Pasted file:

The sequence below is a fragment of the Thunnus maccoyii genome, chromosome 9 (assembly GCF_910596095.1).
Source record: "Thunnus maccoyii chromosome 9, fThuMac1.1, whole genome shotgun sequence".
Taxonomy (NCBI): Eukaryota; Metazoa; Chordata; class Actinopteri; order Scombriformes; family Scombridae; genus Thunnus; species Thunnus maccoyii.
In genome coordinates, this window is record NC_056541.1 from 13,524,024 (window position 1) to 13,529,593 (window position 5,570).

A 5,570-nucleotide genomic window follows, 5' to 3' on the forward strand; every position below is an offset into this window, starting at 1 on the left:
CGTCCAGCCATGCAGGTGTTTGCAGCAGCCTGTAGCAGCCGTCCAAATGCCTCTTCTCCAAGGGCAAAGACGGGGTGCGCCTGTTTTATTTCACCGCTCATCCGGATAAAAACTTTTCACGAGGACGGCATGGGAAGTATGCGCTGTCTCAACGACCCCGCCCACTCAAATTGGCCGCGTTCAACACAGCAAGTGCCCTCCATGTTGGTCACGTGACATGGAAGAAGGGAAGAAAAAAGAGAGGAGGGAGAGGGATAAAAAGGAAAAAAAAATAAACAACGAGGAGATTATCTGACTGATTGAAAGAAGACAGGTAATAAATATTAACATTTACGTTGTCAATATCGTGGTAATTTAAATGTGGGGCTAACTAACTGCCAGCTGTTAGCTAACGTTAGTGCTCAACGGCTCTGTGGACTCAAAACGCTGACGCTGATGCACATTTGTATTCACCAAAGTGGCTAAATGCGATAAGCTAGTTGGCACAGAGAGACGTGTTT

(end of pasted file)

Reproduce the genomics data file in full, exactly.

The sequence below is a fragment of the Thunnus maccoyii genome, chromosome 9 (assembly GCF_910596095.1).
Source record: "Thunnus maccoyii chromosome 9, fThuMac1.1, whole genome shotgun sequence".
Taxonomy (NCBI): Eukaryota; Metazoa; Chordata; class Actinopteri; order Scombriformes; family Scombridae; genus Thunnus; species Thunnus maccoyii.
In genome coordinates, this window is record NC_056541.1 from 13,524,024 (window position 1) to 13,529,593 (window position 5,570).

A 5,570-nucleotide genomic window follows, 5' to 3' on the forward strand; every position below is an offset into this window, starting at 1 on the left:
CGTCCAGCCATGCAGGTGTTTGCAGCAGCCTGTAGCAGCCGTCCAAATGCCTCTTCTCCAAGGGCAAAGACGGGGTGCGCCTGTTTTATTTCACCGCTCATCCGGATAAAAACTTTTCACGAGGACGGCATGGGAAGTATGCGCTGTCTCAACGACCCCGCCCACTCAAATTGGCCGCGTTCAACACAGCAAGTGCCCTCCATGTTGGTCACGTGACATGGAAGAAGGGAAGAAAAAAGAGAGGAGGGAGAGGGATAAAAAGGAAAAAAAAATAAACAACGAGGAGATTATCTGACTGATTGAAAGAAGACAGGTAATAAATATTAACATTTACGTTGTCAATATCGTGGTAATTTAAATGTGGGGCTAACTAACTGCCAGCTGTTAGCTAACGTTAGTGCTCAACGGCTCTGTGGACTCAAAACGCTGACGCTGATGCACATTTGTATTCACCAAAGTGGCTAAATGCGATAAGCTAGTTGGCACAGAGAGACGTGTTT